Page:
President Joe Biden returned on the morning of November 3 to a nation that no longer supports him or his party.
Virginia, which rose from 55 percent to 44 percent in 2020, elected Republican Glenn Youngkin as governor, Republicans as deputy governor and attorney general, and regained a majority in the House of Delegates.
Even more surprisingly, in New Jersey, which Biden took from 57 percent to 41 percent, Democratic Gov. Phil Murphy currently leads Republican Jack Ciattarelli by around 29,000 votes, with a few more to count. New Jersey, as part of the New York and Philadelphia media markets, has long been a politically low-information state, and Murphy seems headed by the 50.5% averaging in polls, with the rest going all. to his unknown ex-legislator challenger.
Some Democrats have won. Eric Adams was easily elected mayor of New York City (76% Biden), and the Democrats captured a State House district (population 8,333) in Maine.
But that’s all good news for the party that won the Electoral College a year ago with 42,000 popular votes and congressional majorities of 51-50 and 222-213. Geographically, Republican victories ranged from a Supreme Court seat in marginal Pennsylvania to a retreat in a Hispanic District of the Texas State House at 72% (population 164,436) which is 72% Hispanic at a city council seat in Brooklyn and in Queens, full of immigrants.
The “progressive” wing of the Democrats fared particularly badly. Voters in Minneapolis (86% Biden), where George Floyd died in May 2020, rejected a proposed vote to replace the police force with a 56% to 44% “public safety” department. Just to define the police.
And in Buffalo (80% Biden), Democratic Socialist primary winner India Walton was beaten by votes written for the incumbent mayor she defeated for the nomination, from 59% to 41%. So much for socialism.
The findings in Virginia and elsewhere are, as Cook Political’s David Wasserman tweeted at 9:34 pm Eastern, “consistent with a political environment in which Republicans would comfortably take over both the House and Senate in 2022.”
In an environment where Donald Trump is no longer the central figure, despite Terry McAuliffe’s constant mentions of him, Youngkin has managed to improve Trump’s numbers with undergraduate white voters, making notable forays into affluent suburbs.
Republican victories came despite–in fact, due to–two presumably disabling tendencies. One is that voter turnout increased 27% during the last run for governor in Virginia and at least 11% in New Jersey. The increase was 30-40% in suburban areas rich in young families, but only 10% or less in central cities with many trendy minorities and singles.
The other trend is that the Virginia race was fought for cultural issues. Youngkin jumped at McAuliffe’s statement in the Sept. 29 debate: “I don’t think parents should tell schools what they should teach.” This is scripture among teachers union members and school administrators, who believe they have a special competence in enlightening the children of backward parents.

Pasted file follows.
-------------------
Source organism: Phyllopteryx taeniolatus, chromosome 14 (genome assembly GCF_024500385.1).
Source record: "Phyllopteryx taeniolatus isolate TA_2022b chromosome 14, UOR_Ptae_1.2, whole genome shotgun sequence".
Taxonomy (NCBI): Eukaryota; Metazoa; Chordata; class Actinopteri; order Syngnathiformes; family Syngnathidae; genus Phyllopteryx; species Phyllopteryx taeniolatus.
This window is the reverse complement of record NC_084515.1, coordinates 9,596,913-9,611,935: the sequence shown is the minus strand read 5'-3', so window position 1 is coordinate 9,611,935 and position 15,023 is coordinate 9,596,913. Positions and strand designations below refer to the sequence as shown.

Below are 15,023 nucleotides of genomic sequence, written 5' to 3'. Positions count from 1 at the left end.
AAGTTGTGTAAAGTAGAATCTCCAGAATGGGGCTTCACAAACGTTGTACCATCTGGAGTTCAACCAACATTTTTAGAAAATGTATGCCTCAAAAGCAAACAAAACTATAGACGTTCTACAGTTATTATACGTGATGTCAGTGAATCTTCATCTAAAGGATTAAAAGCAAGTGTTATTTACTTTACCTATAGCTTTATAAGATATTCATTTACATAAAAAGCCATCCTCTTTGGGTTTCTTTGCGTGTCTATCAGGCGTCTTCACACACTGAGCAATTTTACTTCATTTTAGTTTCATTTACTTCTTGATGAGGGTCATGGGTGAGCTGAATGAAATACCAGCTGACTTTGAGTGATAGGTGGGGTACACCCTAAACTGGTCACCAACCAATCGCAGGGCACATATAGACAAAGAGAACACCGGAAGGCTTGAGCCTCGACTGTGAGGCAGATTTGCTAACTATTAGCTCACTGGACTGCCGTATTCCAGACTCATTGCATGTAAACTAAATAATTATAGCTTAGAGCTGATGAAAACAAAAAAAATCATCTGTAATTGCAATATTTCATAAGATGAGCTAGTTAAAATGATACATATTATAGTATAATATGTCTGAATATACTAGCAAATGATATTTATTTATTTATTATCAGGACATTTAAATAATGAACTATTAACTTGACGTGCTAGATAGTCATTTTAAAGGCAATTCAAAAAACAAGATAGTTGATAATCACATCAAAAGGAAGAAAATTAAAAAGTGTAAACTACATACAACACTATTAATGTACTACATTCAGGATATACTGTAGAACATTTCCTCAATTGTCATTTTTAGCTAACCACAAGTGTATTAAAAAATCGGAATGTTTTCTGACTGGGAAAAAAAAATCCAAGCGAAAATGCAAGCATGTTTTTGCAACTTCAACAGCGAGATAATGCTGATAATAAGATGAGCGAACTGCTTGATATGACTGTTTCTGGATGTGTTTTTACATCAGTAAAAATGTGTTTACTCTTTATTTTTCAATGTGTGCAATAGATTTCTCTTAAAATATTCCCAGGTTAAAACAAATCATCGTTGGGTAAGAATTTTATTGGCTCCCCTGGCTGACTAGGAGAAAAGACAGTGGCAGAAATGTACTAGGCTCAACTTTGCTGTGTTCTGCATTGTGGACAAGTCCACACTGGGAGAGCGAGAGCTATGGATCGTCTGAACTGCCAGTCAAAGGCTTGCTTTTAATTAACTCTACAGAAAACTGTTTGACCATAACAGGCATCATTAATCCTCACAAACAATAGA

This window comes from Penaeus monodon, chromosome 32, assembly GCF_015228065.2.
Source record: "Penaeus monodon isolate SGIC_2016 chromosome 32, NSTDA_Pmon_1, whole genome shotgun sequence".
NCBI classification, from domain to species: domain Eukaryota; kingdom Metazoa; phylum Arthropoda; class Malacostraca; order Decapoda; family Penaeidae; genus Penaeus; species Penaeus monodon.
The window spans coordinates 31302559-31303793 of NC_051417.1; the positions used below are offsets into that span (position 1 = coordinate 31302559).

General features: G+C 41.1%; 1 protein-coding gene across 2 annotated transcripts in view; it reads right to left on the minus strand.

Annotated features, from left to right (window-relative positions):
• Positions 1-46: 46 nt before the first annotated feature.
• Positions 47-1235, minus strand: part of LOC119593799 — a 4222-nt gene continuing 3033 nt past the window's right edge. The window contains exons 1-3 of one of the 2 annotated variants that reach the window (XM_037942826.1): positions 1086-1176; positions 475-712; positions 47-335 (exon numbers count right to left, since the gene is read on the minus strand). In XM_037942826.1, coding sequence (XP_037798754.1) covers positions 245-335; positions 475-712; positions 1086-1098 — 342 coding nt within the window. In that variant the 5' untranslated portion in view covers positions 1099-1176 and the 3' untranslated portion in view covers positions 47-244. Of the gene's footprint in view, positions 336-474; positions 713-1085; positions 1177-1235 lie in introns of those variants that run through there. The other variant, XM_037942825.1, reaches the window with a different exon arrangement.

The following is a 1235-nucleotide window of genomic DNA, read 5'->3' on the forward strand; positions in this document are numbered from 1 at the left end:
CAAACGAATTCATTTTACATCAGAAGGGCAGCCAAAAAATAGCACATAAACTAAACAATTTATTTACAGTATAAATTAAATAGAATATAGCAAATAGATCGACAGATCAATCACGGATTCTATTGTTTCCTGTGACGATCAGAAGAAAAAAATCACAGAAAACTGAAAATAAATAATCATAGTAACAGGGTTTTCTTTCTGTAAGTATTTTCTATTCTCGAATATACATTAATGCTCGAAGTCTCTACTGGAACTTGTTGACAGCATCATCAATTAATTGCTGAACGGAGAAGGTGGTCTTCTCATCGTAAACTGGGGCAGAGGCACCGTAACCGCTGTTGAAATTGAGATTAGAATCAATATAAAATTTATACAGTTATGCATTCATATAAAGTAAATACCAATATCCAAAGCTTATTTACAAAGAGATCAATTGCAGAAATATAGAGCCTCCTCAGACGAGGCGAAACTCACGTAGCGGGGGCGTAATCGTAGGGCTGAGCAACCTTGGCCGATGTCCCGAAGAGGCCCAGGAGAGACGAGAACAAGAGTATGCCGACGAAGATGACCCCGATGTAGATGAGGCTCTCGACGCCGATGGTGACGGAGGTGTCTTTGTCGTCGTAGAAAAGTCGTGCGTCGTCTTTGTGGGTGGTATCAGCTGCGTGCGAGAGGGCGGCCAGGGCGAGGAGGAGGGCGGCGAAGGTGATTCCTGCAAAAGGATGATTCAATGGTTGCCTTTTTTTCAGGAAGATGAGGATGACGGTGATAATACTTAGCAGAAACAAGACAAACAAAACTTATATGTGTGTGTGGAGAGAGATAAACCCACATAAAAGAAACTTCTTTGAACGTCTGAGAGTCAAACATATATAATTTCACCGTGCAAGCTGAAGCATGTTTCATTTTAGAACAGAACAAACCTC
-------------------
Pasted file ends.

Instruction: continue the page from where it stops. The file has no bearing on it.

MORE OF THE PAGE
But in the Virginia exit poll, 84% said parents should have a lot to say about what schools teach, and only 13% said little or nothing. And after teachers’ unions closed schools for months (a full year in Fairfax County, the nation’s 11th largest school district), parents got a better insight into the sexually explicit materials alleged experts put in. hands also of elementary school students.
Likewise, Youngkin was not afraid to criticize public schools’ use of materials that defend the critical theory of race.–the idea that whites are hopelessly racist. Children should learn the good and the bad of our story, he said, and judge others by the content of their character and not by the color of their skin.
Which predictably resulted in accusations of racism. Barack Obama, campaigning for McAuliffe, insisted: “We have no time to waste in these phony and invented culture wars.” Youngkin, he said, was avoiding “serious problems that actually affect serious people.”
But for parents, the education of their children is a serious matter, not a “false and invented” issue. More generally, cultural issues are more important to Americans, on both sides of the cultural divide, than the economy. Although the Biden Democrats argued that their economic policies would help the little guy, an ABC / Ipsos poll found that only 25% believe his reconciliation bill would help people like them, while 32% say it would. of evil.
That leaves almost half, 43%, without seeing much of a difference. Equally pervasive skepticism explains polls showing a majority against approving Obamacare in 2010 and repealing Obamacare in 2018. By contrast, attitudes about cultural issues are more firmly rooted in personal experience and principles. moral.
Liberals and progressives are vulnerable on cultural issues because their pursuit of the ultimate losing cause to defend, while sometimes producing widely accepted results, sometimes puts them in lasting opposition to the vast majority of voters. That’s what happened in Virginia. Tips from the Democrats’ MSNBC and CNN cheering teams–double by accusing voters of racism–it’s not useful.
So, at least for the time being … the nation Biden returned to in the early morning hours of November 3 no longer supports him or his party.
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